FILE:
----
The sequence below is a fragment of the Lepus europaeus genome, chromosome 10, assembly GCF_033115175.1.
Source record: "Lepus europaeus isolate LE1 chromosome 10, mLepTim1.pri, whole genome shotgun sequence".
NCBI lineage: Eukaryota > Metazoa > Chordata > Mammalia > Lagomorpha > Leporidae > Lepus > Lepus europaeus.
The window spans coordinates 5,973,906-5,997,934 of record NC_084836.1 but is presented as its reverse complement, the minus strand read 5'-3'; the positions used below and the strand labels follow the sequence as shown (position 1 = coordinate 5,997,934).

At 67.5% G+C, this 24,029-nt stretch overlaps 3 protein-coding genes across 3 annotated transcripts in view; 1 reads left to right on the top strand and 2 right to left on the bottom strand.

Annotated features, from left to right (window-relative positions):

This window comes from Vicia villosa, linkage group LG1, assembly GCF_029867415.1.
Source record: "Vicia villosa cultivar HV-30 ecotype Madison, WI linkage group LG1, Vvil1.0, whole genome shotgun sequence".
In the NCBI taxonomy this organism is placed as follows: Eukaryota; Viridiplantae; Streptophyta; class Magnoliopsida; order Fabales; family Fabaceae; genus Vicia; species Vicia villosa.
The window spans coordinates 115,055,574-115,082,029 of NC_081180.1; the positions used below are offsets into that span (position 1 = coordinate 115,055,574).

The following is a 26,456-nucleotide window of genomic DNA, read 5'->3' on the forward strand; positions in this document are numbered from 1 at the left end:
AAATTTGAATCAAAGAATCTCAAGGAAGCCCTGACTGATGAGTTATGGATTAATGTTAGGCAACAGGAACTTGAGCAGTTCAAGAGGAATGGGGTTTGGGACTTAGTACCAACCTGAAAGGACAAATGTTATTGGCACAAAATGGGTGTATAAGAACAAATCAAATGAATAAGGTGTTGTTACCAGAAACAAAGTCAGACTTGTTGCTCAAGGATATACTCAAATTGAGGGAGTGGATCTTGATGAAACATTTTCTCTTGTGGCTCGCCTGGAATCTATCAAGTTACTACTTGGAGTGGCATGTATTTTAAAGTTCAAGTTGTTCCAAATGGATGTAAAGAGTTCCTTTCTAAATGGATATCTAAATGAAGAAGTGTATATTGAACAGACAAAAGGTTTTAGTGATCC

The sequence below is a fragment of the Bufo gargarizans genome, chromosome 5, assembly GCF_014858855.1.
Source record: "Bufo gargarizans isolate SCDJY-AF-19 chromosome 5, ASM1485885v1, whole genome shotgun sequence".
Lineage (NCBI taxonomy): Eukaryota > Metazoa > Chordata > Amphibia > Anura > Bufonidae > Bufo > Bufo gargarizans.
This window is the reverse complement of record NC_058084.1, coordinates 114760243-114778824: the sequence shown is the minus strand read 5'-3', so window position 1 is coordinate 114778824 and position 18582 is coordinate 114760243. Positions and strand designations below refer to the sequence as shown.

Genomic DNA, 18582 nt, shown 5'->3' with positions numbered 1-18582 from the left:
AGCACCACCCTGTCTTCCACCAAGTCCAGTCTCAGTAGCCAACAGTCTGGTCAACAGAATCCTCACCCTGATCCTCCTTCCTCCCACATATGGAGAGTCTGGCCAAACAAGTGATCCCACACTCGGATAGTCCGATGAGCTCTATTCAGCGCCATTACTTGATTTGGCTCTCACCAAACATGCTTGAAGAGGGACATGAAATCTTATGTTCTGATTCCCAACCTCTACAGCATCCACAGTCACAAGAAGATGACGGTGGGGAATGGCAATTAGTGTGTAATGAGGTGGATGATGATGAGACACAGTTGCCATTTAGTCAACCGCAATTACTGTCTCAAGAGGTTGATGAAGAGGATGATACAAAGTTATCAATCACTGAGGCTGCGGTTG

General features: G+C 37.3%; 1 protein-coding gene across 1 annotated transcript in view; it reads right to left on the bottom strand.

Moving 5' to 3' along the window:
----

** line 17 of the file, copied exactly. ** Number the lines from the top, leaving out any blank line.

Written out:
Genomic DNA, 18582 nt, shown 5'->3' with positions numbered 1-18582 from the left: